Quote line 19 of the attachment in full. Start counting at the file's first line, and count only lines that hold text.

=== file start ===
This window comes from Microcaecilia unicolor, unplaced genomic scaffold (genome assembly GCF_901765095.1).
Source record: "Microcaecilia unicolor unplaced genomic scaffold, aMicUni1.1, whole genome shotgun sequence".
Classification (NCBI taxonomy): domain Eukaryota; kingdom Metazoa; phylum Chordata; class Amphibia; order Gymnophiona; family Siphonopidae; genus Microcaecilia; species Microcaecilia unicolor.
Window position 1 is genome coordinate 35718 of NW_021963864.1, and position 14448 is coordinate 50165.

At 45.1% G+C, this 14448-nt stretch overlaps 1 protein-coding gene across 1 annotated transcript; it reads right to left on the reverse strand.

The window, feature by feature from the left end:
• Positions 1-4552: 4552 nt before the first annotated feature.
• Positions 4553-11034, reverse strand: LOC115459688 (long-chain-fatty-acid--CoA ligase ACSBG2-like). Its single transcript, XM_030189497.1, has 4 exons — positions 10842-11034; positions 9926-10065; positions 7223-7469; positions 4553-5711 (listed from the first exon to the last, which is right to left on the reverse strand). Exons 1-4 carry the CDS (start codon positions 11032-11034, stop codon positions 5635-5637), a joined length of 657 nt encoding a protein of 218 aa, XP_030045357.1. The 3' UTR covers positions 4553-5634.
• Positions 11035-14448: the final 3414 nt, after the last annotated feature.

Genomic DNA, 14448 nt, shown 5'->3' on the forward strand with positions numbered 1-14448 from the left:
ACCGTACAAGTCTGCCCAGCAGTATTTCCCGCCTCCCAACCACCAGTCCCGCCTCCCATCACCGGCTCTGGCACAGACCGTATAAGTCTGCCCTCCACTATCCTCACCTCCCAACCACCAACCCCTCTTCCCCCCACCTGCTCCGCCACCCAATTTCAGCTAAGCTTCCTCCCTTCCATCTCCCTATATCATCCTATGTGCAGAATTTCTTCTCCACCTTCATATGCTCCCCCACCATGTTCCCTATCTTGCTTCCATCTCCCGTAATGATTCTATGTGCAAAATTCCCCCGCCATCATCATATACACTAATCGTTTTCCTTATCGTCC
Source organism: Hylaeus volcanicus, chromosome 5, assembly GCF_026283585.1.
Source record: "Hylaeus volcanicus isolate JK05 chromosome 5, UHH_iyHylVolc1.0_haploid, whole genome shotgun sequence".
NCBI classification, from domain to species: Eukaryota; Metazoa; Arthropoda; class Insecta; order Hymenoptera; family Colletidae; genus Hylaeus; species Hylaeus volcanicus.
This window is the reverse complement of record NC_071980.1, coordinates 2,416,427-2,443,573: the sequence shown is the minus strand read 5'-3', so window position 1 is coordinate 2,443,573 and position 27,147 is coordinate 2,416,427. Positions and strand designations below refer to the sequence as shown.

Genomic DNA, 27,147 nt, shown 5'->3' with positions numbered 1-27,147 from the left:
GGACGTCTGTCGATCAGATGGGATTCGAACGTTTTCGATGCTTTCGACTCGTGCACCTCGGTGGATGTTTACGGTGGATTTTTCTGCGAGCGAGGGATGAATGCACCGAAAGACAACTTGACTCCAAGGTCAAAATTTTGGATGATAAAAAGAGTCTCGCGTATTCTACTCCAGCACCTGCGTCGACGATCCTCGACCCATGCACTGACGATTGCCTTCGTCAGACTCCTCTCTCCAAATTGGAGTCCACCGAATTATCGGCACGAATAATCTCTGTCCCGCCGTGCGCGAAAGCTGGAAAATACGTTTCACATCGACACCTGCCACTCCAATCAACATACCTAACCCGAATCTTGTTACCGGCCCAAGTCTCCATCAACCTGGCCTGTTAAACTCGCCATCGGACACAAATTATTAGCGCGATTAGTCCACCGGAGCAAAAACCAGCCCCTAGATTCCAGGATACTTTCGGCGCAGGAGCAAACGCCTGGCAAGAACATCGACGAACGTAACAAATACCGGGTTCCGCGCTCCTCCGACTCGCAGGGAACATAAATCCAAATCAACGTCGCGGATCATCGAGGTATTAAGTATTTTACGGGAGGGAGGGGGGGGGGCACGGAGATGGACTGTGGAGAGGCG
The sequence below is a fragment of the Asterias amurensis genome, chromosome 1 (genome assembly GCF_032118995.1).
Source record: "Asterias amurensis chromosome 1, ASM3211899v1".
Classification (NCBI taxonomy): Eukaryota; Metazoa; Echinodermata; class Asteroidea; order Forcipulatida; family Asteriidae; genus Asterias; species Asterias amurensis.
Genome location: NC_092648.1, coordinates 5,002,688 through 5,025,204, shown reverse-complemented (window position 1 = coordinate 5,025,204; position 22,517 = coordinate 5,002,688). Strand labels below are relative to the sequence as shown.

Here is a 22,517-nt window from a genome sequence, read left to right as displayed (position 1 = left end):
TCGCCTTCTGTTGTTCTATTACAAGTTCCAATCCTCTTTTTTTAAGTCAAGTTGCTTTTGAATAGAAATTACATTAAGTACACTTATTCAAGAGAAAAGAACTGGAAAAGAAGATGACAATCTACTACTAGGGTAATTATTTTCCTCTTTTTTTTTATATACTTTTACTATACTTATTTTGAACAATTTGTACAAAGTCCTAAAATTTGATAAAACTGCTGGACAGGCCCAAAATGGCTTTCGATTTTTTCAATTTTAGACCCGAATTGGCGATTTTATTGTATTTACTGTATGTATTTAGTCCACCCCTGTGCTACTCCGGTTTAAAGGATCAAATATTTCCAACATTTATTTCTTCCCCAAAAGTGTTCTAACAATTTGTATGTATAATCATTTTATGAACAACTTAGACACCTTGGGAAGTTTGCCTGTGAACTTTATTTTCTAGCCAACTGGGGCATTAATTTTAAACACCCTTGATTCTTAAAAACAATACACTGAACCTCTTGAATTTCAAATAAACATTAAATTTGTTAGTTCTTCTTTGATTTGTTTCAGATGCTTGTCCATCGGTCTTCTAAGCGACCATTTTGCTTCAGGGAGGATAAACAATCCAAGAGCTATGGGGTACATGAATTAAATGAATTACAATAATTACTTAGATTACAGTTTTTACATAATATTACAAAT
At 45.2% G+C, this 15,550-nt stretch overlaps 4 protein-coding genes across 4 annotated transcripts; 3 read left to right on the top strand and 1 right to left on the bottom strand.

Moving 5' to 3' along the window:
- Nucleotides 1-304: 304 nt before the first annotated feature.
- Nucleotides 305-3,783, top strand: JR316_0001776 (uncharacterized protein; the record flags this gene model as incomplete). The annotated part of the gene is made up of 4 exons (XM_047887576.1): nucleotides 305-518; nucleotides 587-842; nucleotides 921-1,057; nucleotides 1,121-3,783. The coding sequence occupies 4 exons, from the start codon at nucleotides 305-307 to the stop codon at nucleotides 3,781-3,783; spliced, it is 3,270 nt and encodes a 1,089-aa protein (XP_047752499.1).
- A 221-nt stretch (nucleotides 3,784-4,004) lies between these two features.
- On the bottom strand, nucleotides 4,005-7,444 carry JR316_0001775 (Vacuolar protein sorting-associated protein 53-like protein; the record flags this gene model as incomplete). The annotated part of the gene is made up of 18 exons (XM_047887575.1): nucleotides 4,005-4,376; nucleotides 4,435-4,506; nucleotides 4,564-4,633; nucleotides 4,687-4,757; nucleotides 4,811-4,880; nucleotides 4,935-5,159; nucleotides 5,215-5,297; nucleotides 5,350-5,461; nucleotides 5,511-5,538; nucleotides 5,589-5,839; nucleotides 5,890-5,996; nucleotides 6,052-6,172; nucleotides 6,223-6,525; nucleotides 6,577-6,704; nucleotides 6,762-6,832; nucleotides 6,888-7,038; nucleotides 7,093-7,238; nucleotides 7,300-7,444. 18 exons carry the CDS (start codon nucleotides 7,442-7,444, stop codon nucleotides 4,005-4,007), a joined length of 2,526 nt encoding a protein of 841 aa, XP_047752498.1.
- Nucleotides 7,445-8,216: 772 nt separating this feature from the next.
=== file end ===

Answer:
Source record: "Asterias amurensis chromosome 1, ASM3211899v1".